Discontinuance following chronic administration did not produce withdrawal symptoms or clear evidence of rebound insomnia.1 Does not appear to produce physical dependence.1
Distributed into milk in rats; not known whether distributed into human milk.1 Use with caution.1Pediatric Use
Safety and efficacy not established in pediatric patients.1Geriatric Use
At recommended dosages, no overall differences in safety or efficacy relative to younger adults.1
Balance impairment observed when geriatric individuals were awakened 90 minutes after a 30-mg dose; no memory impairment observed when awakened 4 hours after the dose.1 9Hepatic Impairment
Dosage adjustment not necessary in patients with mild or moderate hepatic impairment.1
Not adequately studied in patients with severe hepatic impairment; use not recommended.1Renal Impairment
Dosage adjustment not necessary in patients with renal impairment.1Gender
Somnolence, headache, abnormal dreams, dry mouth, cough, and upper respiratory infection are at least twice as common in women as in men.1
Systemic exposure and peak plasma concentration are higher in women compared with men.1 (See Absorption: Special Populations, under Pharmacokinetics and also see Gender under Dosage and Administration.)Obesity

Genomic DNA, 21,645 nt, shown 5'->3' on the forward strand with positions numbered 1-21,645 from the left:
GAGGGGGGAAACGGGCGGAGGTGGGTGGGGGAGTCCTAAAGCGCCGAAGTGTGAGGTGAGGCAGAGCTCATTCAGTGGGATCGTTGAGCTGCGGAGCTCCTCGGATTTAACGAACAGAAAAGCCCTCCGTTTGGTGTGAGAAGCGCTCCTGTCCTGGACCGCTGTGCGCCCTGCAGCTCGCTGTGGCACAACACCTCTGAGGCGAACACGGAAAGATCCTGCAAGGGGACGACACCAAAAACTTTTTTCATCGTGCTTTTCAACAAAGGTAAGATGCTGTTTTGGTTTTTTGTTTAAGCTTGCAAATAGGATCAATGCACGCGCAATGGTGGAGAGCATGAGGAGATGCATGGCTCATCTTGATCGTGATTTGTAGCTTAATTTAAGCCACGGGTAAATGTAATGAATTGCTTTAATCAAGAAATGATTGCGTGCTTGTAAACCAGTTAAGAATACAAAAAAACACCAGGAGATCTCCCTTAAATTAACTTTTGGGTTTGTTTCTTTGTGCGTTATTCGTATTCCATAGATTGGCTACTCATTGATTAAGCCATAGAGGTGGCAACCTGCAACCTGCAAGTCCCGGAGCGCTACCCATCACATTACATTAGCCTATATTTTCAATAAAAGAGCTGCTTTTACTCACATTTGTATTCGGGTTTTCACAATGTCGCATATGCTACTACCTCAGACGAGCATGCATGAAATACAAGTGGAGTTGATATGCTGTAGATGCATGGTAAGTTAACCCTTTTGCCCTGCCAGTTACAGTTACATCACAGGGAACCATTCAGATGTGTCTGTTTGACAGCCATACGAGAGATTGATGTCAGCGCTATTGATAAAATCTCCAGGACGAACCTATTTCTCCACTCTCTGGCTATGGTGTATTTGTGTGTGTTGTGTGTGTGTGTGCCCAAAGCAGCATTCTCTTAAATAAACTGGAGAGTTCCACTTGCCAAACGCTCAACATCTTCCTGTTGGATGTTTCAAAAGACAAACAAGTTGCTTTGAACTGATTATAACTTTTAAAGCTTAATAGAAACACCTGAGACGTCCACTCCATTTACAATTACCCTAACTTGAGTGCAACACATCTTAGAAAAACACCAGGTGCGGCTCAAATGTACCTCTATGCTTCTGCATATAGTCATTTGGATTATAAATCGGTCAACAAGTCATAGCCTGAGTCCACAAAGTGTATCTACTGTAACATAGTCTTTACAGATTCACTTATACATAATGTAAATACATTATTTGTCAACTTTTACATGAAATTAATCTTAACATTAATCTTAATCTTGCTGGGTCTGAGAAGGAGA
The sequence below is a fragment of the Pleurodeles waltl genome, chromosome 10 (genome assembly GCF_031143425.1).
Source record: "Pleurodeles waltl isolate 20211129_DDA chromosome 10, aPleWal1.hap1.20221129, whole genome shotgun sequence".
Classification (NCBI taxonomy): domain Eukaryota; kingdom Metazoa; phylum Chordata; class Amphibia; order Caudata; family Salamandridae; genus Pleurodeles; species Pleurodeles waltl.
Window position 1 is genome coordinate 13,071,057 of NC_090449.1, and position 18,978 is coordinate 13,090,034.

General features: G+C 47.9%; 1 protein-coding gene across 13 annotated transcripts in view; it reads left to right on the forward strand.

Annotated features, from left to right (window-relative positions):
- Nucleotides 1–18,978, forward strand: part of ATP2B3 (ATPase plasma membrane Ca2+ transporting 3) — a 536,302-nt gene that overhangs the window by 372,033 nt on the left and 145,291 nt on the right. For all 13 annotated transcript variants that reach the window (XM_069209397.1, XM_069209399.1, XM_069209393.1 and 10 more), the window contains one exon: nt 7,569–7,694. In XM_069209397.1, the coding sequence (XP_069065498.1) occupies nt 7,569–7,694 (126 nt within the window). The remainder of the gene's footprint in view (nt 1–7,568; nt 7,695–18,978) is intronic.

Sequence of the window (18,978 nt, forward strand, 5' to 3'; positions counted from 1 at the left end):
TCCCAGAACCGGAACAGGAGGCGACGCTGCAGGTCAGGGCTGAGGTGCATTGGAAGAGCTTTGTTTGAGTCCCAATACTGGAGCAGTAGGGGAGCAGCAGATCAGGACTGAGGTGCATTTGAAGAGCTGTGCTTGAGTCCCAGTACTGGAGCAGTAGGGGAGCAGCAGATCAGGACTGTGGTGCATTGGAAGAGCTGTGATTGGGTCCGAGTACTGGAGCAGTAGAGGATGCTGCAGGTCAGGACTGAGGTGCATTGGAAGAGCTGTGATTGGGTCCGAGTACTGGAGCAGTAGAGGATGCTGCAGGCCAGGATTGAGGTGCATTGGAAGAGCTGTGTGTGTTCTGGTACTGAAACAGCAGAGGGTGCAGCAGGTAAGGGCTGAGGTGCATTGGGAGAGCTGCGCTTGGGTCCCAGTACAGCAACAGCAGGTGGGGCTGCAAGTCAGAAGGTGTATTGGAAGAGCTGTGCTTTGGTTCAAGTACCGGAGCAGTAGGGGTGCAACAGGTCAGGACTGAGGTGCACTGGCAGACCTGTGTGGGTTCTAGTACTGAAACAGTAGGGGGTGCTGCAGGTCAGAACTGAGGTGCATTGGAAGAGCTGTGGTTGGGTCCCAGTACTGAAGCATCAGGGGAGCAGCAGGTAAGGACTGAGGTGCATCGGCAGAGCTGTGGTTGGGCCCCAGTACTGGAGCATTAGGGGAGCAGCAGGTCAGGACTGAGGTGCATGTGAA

Systemic exposure and peak plasma concentration are higher in obese patients (BMI >30 kg/m2) compared with nonoverweight patients (BMI ≤25 kg/m2).1 (See Absorption: Special Populations, under Pharmacokinetics and also see Gender under Dosage and Administration.)
Common Adverse Effects
Somnolence,1 3 headache,1 3 dizziness,1 3 abnormal dreams,1 3 cough,1 3 diarrhea,1 3 dry mouth,1 3 upper respiratory tract infection.1 3
20–25°C (may be exposed to 15–30°C).1 Store in original package until use to protect from light and moisture.1
What do I need to tell my doctor BEFORE I take Belsomra?
- If you have an allergy to Belsomra (suvorexant) or any part of this medicine.
- If you are allergic to any drugs like this one, any other drugs, foods, or other substances. Tell your doctor about the allergy and what signs you had, like rash; hives; itching; shortness of breath; wheezing; cough; swelling of face, lips, tongue, or throat; or any other signs.
- If you have any of these health problems: Falling asleep when you do not expect to (narcolepsy) or liver problems.
- If you are taking any of these drugs: Another drug to help you sleep, boceprevir, clarithromycin, conivaptan, indinavir, itraconazole, ketoconazole, nefazodone, nelfinavir, posaconazole, ritonavir, saquinavir, telaprevir, or telithromycin.
This is not a list of all drugs or health problems that interact with Belsomra.
Tell your doctor and pharmacist about all of your drugs (prescription or OTC, natural products, vitamins) and health problems. You must check to make sure that it is safe for you to take this medicine with all of your drugs and health problems. Do not start, stop, or change the dose of any drug without checking with your doctor.